Buying something that doesn’t yet exist. At first glance, that sounds like the riskiest investment you could make, but take a second and third look and you’ll see it’s actually what everyone does when they buy a property off plan.

Buying off plan means securing a property that isn’t yet built, but which you believe will be a good investment based on your assessment of the architect’s plans, an artist’s impression of how the finished property will look, the reputation of the developer and builder, and the general location of the development.

The plan has advantages for both the developer and the investor. The developer usually needs help covering the upfront financial requirements of the development, so, for this reason, will try to attract a number of investors by offering good incentives. They can include, among others:

  • Preferential Pricing – the first properties are usually sold at the cheapest prices because early sales mean cash in hand for the developers. Once they’ve met their initial financial requirements, they will inevitably push up the prices of the remaining properties to recoup the profits they lost in the initial, discounted phase.
  • Pay Today, Profit Tomorrow – this is where present vs future value comes in. Very often, buying off plan means you can secure ownership of a property with only a 10 or 20 percent deposit. Depending on the type of development, you may not have to pay the remaining settlement amount for between 12 and 24 months, during which time the value of your property may have increased significantly. This capital appreciation is what makes buying off plan particularly attractive for investors, despite the risks.

There is, however, the chance that property prices will dip, not rise, during the interim period between deposit and settlement. In this scenario, the property may not be a secure enough prospect to warrant a bond for the balance of the purchase price, and the investor suddenly has to raise the cash needed to complete the sale, or face losing his deposit. He may also be sued for the outstanding amount by the developer or builder.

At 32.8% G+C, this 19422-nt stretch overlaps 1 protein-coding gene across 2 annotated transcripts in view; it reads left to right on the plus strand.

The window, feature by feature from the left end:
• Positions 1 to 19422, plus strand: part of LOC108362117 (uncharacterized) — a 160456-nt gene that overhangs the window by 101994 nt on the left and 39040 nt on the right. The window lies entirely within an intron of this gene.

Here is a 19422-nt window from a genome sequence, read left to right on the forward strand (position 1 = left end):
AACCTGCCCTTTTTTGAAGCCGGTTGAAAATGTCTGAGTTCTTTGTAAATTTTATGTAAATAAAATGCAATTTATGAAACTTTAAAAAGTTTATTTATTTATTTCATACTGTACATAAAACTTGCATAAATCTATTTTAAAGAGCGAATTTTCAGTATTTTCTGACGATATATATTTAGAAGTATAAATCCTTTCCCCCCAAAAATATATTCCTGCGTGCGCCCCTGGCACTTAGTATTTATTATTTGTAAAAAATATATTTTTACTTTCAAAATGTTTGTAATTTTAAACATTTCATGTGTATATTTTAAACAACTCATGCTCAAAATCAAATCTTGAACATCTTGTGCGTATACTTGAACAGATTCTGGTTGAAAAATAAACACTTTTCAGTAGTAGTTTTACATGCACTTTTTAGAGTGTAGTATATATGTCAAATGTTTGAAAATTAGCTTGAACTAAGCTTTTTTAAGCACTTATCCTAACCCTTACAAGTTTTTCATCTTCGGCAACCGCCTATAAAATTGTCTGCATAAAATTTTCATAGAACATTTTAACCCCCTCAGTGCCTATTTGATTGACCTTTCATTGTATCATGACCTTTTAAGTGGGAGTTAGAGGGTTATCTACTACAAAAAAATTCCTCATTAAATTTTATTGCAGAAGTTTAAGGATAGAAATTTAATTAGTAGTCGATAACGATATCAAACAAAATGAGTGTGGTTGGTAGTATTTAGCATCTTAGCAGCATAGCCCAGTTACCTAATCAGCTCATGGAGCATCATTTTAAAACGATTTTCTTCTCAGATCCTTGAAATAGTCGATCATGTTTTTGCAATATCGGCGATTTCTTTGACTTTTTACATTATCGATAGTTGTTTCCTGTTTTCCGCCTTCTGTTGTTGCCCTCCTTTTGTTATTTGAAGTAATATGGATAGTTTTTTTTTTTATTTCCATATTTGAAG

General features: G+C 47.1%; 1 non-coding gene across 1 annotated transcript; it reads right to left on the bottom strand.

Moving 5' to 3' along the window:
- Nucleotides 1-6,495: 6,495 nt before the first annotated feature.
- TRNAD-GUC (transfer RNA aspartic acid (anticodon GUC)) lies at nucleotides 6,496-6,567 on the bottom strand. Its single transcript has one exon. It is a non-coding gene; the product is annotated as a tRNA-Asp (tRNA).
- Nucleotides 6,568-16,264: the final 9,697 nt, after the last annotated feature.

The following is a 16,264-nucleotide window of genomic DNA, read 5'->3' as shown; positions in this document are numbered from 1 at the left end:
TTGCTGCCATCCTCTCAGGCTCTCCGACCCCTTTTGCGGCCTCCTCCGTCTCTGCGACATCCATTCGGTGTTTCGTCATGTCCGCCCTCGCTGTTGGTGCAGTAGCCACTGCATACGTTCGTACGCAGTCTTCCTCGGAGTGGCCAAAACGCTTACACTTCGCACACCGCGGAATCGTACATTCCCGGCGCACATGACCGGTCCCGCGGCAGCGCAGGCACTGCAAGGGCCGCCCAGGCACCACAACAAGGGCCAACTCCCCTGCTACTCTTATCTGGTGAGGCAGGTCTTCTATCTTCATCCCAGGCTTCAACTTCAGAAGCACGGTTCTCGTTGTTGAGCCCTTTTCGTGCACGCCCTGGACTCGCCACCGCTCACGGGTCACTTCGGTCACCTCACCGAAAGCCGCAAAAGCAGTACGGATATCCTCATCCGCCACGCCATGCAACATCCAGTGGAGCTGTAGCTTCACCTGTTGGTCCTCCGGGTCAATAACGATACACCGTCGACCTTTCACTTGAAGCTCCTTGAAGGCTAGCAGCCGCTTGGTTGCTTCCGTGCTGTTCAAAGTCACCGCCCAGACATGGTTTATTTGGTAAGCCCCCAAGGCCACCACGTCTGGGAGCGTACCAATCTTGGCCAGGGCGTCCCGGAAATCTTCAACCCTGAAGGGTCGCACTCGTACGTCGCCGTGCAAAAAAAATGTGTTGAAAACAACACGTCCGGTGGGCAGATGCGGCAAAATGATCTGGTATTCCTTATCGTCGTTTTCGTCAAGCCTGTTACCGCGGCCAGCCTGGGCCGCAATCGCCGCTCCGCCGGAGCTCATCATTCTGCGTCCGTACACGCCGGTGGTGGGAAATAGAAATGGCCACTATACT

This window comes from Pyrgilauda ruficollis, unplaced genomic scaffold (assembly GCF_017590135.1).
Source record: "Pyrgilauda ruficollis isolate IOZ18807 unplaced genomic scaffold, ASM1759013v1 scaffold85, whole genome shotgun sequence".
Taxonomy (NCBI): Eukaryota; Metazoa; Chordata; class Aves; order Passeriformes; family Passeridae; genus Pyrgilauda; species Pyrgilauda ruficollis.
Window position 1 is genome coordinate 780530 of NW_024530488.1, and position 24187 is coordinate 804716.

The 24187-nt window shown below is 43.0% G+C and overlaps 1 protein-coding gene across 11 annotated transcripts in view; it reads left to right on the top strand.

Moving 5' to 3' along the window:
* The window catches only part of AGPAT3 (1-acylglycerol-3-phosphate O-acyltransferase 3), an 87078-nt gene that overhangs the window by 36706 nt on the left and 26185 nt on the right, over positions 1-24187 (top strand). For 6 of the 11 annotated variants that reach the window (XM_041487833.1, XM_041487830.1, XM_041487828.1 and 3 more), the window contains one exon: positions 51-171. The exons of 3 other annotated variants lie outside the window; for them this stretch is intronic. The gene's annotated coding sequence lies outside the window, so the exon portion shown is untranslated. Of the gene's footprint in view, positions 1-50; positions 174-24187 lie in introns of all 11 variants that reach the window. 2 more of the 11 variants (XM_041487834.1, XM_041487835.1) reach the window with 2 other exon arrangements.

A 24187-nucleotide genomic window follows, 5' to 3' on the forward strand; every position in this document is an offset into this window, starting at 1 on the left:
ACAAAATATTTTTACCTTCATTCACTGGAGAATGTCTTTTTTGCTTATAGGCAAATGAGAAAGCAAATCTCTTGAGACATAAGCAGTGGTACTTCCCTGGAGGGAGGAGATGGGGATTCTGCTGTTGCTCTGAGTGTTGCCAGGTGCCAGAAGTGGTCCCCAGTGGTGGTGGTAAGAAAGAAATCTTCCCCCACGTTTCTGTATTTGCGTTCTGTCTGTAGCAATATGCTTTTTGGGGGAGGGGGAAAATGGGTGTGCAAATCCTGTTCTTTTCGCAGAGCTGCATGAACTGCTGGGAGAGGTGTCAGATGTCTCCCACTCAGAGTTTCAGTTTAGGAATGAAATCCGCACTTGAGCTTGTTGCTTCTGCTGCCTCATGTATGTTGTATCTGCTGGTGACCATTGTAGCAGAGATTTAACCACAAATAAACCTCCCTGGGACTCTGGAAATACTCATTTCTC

This is why it’s imperative when buying off plan to really do your homework when it comes to the reputation of the developer and the area in which the development is taking place.

A professional valuation by an experienced and objective valuer can prove vital when assessing the investment risk and potential of an off-plan development. Remember, however, that these types of valuations are based on the site plans and not on the finished property, so the value is therefore placed on the property based on the builder’s specifications.

For more information on the advantages and risks of buying off plan, as well as assistance with a professional valuation, trust the Property Partnership. Our expert valuers undertake valuations of both land and building assets, as well as plant and machinery assets for a range of purposes using a range of proven valuation methods. Talk to us today.